The Smart Life
3 ways to thief-proof your home

“I’ve seen a lot of break-ins,” says Inspector Chris Rheaume, who’s in charge of the downtown core district for the Ottawa Police Services. “A lot of times, these break-ins were preventable.”

The good news is that it’s not that complicated to create a line of defense that extends beyond your front door. “It’s a matter of using common sense,” he says. Here are three areas to focus on.

1. Cut curb appeal for thieves

To start, you want to make your home the least attractive house on the block — to a thief, that is. Inspector Rheaume explains how to do that:

  • Make it hard for thieves to hide. Be sure that points of entry (including basement windows) are in plain view. “A broken light on the front or back porch or tall hedges around your house make it easy for a thief to break in without anyone noticing,” he says.
  • Make it look like someone’s home, even when you’re not. “Thieves want to break in when nobody is home,” he explains. If you’re going away even for a short time, invest in timers for your internal and external lights. Also remember to have your mail picked up, snow shoveled and grass cut if you’re away for longer periods of time.
  • Keep big purchases secret. “Leaving boxes out is like Christmas shopping for thieves,” says Inspector Rheaume. If you’ve just bought a new TV or computer, for example, break down the boxes or ask if you can return them to the store.

2. Make breaking in a lot of work

“Unfortunately, it isn’t possible to stop all thieves — especially if they have time to get in — but you can make it harder for them,” he says. “And that could save you from being robbed.”

  • Get an alarm. “You want a big, loud siren to go off when someone tries to break in,” he says. Here are some tips from the Ottawa Police Service.
  • Check your exterior doors. Ensure your exterior doors have a solid core, hinges are on the inside and the gap between the door and the doorframe is sealed. Wide-angle viewers (peep holes) are also a good idea.
  • Invest in good locks. “You don’t need to buy the most expensive locks available, but they should be good-quality dead bolts,” he says. “And ensure they’re installed properly.”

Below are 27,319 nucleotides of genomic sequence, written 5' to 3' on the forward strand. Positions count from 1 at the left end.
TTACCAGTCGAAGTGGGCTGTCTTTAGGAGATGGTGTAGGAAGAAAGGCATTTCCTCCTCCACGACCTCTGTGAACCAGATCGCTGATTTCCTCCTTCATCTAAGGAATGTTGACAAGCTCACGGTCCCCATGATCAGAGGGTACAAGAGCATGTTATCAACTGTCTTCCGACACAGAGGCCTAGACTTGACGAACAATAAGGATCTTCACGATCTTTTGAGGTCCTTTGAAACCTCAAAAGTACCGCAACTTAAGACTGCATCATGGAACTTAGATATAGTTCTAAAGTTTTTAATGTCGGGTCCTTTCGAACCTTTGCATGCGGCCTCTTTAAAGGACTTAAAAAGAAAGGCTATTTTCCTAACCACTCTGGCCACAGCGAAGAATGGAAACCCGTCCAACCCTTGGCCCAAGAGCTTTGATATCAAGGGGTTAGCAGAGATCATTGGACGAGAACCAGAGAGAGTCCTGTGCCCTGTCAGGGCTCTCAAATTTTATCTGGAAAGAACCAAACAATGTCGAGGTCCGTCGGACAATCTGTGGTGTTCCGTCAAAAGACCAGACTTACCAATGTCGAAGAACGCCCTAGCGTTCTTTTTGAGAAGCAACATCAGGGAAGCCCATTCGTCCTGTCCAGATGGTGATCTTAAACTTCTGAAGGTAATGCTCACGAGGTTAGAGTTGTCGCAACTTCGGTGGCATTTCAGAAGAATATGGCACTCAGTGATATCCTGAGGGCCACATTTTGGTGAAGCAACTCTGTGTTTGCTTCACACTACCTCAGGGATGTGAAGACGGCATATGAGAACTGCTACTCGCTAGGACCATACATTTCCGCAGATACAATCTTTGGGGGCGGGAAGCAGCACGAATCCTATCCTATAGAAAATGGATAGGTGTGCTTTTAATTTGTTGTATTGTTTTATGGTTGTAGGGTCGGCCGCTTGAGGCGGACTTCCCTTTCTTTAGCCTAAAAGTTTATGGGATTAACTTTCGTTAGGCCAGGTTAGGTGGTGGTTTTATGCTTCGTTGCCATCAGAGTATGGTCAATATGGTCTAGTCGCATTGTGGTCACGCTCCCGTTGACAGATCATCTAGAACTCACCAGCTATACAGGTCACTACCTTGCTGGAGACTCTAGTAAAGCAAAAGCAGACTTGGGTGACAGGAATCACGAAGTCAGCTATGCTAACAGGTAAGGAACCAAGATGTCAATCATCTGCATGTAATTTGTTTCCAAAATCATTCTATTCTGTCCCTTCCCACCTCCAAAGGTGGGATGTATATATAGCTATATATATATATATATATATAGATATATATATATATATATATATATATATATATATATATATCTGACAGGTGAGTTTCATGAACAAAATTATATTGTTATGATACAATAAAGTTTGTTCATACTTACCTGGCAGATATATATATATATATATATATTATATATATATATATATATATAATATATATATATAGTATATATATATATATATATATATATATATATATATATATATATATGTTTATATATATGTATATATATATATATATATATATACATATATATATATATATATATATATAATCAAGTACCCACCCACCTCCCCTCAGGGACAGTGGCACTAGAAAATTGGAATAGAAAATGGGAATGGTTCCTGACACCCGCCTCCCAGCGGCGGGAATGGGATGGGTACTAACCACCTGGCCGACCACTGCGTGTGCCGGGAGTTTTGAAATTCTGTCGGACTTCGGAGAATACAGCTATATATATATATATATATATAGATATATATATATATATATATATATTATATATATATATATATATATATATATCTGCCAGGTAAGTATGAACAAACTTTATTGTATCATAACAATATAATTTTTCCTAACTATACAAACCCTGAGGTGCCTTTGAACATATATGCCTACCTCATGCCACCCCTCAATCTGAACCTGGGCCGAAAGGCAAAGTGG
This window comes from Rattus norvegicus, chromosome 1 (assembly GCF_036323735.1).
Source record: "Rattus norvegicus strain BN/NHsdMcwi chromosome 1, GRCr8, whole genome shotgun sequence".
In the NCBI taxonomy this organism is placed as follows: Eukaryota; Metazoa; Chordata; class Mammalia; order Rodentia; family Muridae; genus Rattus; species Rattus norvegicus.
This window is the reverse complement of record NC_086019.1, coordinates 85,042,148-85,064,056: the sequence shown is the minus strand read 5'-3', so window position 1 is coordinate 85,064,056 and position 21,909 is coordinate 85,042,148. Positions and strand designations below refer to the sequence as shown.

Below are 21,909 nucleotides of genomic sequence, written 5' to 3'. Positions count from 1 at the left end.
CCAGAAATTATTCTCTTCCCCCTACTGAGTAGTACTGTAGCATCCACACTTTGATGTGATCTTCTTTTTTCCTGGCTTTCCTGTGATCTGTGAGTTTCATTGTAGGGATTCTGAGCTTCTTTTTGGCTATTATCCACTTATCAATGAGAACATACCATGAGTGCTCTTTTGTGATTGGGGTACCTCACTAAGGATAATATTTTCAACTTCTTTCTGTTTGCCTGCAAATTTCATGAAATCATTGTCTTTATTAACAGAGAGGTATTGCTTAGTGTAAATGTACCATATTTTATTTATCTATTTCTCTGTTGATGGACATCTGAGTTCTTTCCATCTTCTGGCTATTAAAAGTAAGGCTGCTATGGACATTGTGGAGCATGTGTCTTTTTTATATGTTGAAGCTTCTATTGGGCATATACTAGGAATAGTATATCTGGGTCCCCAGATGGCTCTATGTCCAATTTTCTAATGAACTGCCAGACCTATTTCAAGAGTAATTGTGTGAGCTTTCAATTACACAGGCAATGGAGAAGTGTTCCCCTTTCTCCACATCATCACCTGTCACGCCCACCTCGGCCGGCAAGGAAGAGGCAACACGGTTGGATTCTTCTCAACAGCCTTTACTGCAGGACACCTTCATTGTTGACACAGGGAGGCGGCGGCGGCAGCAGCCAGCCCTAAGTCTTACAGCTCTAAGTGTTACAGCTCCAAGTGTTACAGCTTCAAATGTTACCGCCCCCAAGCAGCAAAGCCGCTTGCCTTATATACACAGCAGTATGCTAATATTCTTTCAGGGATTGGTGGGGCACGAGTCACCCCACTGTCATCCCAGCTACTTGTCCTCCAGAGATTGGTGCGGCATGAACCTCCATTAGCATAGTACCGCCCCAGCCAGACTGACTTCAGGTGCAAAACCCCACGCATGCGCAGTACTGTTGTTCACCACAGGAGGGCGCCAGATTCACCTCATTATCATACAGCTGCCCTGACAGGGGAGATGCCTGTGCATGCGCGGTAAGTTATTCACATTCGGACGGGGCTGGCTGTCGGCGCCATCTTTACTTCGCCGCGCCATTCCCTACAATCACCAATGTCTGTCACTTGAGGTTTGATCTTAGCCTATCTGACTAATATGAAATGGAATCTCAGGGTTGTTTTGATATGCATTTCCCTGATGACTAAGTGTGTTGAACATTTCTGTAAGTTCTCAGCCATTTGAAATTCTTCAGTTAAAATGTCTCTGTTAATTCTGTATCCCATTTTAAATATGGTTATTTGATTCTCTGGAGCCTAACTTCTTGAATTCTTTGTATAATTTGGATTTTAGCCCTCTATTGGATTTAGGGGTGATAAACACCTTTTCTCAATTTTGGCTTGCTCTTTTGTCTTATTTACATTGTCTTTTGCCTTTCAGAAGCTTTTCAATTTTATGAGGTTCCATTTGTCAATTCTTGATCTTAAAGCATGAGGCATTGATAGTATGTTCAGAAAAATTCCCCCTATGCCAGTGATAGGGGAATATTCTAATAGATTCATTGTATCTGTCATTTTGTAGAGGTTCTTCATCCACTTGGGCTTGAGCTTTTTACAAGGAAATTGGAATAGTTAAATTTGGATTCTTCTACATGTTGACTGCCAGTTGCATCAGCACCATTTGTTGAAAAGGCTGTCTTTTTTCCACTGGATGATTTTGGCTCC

• Secure other potential points of entry. Basement and ground-level windows should all have functioning locks. Also secure pet doors and the area around window-mounted air conditioners.
  • Keep your garage or tool shed locked. Your bike, barbecue and lawn equipment can equal fast cash for thieves.

3. Keep your stuff secure

“People are surprised to hear that most break-ins are an easy in-and-out for thieves,” explains Inspector Rheaume. “Thieves are more likely to come in and walk away with one item that they can pawn for fast money. It’s actually not very common for a thief to have time to ransack a home.”

  • Don’t let a thief window shop. Use curtains and blinds to prevent a thief from seeing your personal property. And always keep credit cards, wallet and purses in a safe place and out of sight.
  • Get a safety deposit box. “Keep your expensive or irreplaceable jewellery in a safe place outside of your home,” he says. “A safety deposit box is a good idea.”
  • Mark your expensive items. “Engrave your expensive items — like your bike, TV or computer — with something identifiable,” he recommends. Keep records, along with serial numbers, in case you need to make an insurance claim.

Last, Inspector Rheaume recommends that you turn to your local police department for help. Some (like the Ottawa Police Services) offer crime prevention services that include home security inspections and tips for the community they serve. Search for your city or town police service website and take advantage of what they offer.

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